Case 1: Pseudo Pollack. Jackson Pollock is known for large canvases covered with splashes and dribbles of paint. To get something that is vaguely in the Pollack style, you can just draw a large number of random lines of different colors. The sample code that you were given shows how to draw a single random line and how to use random colors. You just need to add a for loop to draw, say, 1000 lines. (My version also selects the number of lines at random. It draws bright, unsaturated lines on a white background. You are not required to use exactly the same color scheme.)
Case 2: Kan't be Kandinsky. Some of the canvases by Wassily Kandinsky feature a grid of repetitive patterns in different colors. To imitate this style, you should cover the drawing area with small squares. Each square should show a similar pattern, but the colors should vary randomly. In my version, I draw 50-by-50 pixel squares. I fill each square with a random background color, then draw a 40-by-40 pixel 3DRect in the center of the square, also in a random color. You don't have to follow this pattern exactly, but you should do some kind of repetitive pattern. You'll need to use nested for loops for this one. We did an example in class that showed how to use nested for loops to draw a repetitive grid of shapes. (Actually, Kandinsky isn't the right model for this part -- there are other artists who do much more regular grids that are more similar to what my program does, but I couldn't remember their names. Does anyone know?)
Case 3: Mangled Mondrian. Many paintings by Piet Mondrian show rectangular areas bounded by vertical and horizontal bars. My Mondrian-like artworks show randomly colored vertical and horizontal bars on a randomly colored background; they are based on an exercise used in CS124 by Professor John Vaughn a few years ago. In these drawings, to draw one of the bars, I first decide randomly whether to make it horizontal or vertical. For a horizontal bar, I use g.fill3DRect(0,y,width,h,true), where h is a randomly chosen integer less than 15 that gives the thickness of the bar, and y is a randomly chosen integer less than height that gives the location of the bar. Vertical bars are similar, using g.fill3DRect(x,0,w,height,true). (Here, width and height are just the width and height of the drawing area.) I also select the number of bars at random. For Case 3, you should try to produce something that is as similar to my version as possible.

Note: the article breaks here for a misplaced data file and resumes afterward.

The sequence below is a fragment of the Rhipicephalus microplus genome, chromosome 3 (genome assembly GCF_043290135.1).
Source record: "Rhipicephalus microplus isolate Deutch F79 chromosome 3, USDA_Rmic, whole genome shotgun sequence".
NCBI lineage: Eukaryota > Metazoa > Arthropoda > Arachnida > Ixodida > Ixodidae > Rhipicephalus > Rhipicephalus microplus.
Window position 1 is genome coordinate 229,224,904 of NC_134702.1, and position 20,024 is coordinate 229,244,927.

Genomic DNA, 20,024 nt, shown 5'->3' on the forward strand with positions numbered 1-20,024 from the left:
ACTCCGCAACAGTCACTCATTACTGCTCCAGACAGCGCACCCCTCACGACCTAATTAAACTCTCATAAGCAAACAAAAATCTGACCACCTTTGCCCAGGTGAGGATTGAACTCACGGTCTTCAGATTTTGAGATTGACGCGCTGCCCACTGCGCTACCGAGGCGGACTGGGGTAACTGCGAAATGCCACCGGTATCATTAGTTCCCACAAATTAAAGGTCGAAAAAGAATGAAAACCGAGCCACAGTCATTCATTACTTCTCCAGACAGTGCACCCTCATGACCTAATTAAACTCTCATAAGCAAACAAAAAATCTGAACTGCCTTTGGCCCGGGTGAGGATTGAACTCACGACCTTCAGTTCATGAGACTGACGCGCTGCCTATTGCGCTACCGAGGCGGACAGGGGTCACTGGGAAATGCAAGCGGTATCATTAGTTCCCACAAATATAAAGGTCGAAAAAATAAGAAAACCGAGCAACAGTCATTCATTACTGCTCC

Case 4: Go Wild For the fourth type of art, you can do whatever you like. Try to be creative. (One idea is to sprinkle a lot of things at random locations all over the canvas. Don't forget that you can use strings as well as shapes.)
You might like to publish your work on the Web, as you did for Lab 3 (even though it is not a required part of this lab). To do this, you need to export RandomArtApplet.class and RandomArtPanel.class to the File System, adding them to your www directory. You also need an HTML page that shows the applet. For this, you can copy the file RandomArt.html from directory /classes/s06/cs124/lab5/ into your www directory.